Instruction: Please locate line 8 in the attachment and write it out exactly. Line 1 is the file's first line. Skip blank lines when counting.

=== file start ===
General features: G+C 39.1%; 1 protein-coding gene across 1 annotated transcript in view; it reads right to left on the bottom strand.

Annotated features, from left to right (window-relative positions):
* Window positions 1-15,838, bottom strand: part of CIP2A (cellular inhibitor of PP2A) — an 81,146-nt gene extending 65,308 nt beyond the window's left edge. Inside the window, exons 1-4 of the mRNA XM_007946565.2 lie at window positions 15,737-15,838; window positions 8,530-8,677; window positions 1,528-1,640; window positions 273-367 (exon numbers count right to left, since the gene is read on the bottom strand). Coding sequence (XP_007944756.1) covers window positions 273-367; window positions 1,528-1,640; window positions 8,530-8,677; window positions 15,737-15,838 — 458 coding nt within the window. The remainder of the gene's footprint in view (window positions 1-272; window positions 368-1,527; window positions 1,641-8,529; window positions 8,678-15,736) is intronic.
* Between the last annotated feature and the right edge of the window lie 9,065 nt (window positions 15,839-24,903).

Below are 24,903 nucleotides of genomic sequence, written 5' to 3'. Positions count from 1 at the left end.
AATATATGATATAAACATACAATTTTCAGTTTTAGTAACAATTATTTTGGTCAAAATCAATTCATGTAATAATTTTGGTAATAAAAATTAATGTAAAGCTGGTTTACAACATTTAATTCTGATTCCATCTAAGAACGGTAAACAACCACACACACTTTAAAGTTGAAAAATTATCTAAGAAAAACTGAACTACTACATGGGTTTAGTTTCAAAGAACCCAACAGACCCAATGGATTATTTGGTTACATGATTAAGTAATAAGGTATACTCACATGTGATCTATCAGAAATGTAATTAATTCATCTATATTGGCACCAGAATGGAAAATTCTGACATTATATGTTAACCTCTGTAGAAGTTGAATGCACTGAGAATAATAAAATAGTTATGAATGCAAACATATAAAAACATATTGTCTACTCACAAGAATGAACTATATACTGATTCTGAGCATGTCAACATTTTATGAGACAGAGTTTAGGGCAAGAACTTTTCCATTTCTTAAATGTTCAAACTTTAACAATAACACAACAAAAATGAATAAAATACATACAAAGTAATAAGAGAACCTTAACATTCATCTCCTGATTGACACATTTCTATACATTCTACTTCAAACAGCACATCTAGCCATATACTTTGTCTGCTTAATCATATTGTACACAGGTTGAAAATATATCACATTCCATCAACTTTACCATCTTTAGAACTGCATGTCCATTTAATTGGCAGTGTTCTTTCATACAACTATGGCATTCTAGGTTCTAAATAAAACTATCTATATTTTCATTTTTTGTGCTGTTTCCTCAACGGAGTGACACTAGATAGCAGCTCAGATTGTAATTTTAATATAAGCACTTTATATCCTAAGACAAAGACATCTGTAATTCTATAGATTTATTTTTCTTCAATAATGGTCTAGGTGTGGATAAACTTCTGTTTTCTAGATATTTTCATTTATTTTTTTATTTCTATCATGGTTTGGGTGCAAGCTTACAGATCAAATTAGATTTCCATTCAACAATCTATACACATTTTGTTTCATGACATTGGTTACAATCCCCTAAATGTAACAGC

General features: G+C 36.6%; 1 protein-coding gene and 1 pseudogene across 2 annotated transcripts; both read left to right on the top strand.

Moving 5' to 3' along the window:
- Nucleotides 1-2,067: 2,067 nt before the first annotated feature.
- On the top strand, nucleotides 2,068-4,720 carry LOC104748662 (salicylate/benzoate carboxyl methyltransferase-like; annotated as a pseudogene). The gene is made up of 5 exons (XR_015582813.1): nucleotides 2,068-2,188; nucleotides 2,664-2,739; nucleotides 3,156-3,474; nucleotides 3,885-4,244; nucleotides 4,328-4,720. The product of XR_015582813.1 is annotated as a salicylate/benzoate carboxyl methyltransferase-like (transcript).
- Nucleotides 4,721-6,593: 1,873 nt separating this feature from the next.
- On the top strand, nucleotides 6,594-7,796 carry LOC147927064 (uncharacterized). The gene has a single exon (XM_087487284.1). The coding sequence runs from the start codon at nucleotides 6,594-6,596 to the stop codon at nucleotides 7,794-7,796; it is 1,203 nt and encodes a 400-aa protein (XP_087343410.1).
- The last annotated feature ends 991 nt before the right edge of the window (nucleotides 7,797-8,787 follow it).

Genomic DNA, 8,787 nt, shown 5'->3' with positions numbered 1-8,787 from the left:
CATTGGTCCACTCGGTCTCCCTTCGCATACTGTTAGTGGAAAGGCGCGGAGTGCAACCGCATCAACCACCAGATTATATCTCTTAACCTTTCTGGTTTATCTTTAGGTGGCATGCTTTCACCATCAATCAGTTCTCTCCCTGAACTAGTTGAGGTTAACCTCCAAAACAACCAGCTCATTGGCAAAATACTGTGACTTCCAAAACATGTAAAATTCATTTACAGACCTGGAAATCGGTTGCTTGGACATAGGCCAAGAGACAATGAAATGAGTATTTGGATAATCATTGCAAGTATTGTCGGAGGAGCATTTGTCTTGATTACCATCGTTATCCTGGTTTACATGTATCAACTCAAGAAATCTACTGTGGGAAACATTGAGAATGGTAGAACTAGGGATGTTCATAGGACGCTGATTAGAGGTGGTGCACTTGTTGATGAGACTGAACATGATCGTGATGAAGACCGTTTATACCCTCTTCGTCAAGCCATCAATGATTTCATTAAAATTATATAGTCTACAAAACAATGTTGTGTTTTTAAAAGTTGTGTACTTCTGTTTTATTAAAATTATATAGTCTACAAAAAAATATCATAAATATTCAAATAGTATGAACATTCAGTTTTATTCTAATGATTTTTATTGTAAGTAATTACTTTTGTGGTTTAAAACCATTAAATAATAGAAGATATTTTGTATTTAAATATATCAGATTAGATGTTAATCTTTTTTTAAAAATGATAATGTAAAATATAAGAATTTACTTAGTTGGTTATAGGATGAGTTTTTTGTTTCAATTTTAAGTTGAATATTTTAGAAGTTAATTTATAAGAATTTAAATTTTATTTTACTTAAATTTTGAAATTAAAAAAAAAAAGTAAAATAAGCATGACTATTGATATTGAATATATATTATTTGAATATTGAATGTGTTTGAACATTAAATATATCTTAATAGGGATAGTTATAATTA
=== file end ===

Moving 5' to 3' along the window: